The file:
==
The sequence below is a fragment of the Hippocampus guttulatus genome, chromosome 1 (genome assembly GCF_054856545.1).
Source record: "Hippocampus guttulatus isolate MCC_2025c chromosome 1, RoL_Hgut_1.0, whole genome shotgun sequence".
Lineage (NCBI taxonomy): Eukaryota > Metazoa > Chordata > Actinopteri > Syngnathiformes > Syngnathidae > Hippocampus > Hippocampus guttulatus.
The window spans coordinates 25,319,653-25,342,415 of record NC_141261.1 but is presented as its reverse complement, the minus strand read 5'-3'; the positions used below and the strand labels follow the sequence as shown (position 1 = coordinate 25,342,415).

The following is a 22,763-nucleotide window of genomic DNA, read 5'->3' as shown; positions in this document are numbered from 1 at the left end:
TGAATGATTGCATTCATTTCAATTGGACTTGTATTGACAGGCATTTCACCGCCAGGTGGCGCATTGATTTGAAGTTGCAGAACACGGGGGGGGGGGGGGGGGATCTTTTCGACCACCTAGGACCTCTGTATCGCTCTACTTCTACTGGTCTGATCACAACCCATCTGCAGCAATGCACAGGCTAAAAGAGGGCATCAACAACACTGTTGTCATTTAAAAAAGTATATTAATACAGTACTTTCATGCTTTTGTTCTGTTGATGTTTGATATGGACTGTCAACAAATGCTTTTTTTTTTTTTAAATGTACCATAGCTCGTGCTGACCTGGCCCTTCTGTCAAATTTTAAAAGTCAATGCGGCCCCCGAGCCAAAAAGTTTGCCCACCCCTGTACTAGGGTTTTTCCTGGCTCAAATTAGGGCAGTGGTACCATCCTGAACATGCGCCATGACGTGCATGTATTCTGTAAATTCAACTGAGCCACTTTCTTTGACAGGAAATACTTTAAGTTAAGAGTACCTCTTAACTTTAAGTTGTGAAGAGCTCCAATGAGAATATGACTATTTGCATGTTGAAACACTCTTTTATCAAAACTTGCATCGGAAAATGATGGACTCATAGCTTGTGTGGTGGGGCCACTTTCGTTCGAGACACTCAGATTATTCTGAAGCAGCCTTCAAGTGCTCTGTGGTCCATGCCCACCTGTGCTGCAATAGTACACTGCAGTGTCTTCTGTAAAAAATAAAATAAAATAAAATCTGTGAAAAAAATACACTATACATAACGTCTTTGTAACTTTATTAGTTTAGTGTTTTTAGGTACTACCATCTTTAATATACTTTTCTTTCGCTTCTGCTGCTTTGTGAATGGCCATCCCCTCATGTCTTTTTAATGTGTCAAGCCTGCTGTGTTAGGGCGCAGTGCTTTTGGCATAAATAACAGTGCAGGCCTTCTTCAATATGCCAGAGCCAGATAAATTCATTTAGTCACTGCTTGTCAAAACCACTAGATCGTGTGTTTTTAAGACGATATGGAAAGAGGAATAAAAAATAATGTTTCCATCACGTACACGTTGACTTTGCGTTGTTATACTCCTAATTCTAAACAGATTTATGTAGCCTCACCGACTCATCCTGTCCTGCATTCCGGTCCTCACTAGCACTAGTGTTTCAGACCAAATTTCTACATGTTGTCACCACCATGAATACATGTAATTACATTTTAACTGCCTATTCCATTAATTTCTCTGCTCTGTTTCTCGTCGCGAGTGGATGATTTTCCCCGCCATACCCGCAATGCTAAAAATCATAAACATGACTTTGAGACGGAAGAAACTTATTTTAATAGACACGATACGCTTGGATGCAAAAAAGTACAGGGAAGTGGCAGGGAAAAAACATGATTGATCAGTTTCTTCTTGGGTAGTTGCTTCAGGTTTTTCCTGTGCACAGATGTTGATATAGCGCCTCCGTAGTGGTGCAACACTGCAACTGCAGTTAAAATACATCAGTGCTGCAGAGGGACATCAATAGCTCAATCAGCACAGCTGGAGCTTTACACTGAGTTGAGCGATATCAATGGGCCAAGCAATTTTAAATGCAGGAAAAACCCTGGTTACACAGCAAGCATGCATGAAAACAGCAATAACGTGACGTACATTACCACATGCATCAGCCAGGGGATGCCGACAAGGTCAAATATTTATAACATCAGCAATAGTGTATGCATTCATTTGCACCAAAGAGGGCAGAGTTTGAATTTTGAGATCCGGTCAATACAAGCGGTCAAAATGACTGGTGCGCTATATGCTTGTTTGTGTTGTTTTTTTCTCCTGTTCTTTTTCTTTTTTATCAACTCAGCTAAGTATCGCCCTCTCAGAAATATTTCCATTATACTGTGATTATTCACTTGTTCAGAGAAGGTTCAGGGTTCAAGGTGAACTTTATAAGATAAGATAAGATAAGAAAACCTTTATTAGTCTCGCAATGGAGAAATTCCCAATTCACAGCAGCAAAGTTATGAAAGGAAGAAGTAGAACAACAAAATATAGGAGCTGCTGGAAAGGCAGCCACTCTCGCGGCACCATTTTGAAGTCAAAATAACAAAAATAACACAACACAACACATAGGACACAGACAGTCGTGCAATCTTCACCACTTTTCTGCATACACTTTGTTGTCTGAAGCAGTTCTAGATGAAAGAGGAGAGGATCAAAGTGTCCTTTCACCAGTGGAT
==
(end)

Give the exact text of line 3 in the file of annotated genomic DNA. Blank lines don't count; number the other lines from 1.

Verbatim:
Lineage (NCBI taxonomy): Eukaryota > Metazoa > Chordata > Actinopteri > Syngnathiformes > Syngnathidae > Hippocampus > Hippocampus guttulatus.